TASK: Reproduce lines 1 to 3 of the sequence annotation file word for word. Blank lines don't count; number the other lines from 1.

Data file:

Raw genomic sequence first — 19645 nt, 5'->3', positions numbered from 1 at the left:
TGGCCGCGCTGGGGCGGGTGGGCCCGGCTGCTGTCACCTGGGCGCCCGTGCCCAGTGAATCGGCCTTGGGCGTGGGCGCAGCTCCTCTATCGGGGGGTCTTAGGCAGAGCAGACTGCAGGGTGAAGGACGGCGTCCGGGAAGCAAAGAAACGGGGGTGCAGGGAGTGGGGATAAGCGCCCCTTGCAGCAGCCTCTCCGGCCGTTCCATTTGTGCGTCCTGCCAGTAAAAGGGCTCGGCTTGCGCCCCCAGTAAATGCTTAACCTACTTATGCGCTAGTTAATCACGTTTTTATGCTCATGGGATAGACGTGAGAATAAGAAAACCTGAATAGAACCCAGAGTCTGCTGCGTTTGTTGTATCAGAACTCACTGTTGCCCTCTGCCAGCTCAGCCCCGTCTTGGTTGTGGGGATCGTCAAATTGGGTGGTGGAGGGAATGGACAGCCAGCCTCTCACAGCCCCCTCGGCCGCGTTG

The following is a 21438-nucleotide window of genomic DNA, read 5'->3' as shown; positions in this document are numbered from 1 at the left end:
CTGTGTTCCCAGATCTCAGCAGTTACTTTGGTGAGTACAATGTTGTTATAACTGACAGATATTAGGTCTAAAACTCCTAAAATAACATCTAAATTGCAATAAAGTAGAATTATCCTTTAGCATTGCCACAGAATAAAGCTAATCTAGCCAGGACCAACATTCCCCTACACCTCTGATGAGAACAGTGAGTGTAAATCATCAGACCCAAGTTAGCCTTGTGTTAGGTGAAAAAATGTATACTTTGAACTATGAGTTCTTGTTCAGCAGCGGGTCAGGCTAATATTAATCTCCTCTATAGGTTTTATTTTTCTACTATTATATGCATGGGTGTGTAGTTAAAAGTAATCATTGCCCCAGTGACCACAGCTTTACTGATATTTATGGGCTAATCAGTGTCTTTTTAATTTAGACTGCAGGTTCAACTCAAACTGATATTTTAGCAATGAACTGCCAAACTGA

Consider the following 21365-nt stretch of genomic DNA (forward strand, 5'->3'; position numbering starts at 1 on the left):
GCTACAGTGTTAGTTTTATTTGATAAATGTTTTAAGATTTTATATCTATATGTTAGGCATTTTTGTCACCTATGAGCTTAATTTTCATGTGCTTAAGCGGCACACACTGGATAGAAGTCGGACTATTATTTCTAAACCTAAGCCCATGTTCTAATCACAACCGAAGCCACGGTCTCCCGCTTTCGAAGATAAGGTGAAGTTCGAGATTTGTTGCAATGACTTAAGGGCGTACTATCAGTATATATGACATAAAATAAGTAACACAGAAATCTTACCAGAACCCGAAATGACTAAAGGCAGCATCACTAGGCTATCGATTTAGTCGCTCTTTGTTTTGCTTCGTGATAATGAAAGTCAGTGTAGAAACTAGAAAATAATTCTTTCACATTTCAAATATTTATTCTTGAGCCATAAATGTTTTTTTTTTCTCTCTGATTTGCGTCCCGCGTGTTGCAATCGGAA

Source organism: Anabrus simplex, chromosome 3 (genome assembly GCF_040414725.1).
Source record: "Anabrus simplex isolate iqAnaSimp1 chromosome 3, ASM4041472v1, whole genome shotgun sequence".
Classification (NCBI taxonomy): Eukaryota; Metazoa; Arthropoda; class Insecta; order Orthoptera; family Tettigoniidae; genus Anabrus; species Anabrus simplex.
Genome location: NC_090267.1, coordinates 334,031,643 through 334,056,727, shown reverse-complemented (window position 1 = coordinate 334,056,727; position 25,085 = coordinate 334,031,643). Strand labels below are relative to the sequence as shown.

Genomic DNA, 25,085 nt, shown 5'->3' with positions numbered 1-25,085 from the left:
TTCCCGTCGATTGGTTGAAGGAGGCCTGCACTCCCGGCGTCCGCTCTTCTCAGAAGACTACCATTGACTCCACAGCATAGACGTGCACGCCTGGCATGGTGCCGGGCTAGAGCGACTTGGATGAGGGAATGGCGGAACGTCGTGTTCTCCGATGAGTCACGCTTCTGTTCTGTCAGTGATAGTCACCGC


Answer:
Raw genomic sequence first — 19645 nt, 5'->3', positions numbered from 1 at the left:
TGGCCGCGCTGGGGCGGGTGGGCCCGGCTGCTGTCACCTGGGCGCCCGTGCCCAGTGAATCGGCCTTGGGCGTGGGCGCAGCTCCTCTATCGGGGGGTCTTAGGCAGAGCAGACTGCAGGGTGAAGGACGGCGTCCGGGAAGCAAAGAAACGGGGGTGCAGGGAGTGGGGATAAGCGCCCCTTGCAGCAGCCTCTCCGGCCGTTCCATTTGTGCGTCCTGCCAGTAAAAGGGCTCGGCTTGCGCCCCCAGTAAATGCTTAACCTACTTATGCGCTAGTTAATCACGTTTTTATGCTCATGGGATAGACGTGAGAATAAGAAAACCTGAATAGAACCCAGAGTCTGCTGCGTTTGTTGTATCAGAACTCACTGTTGCCCTCTGCCAGCTCAGCCCCGTCTTGGTTGTGGGGATCGTCAAATTGGGTGGTGGAGGGAATGGACAGCCAGCCTCTCACAGCCCCCTCGGCCGCGTTG

The following is a 21438-nucleotide window of genomic DNA, read 5'->3' as shown; positions in this document are numbered from 1 at the left end: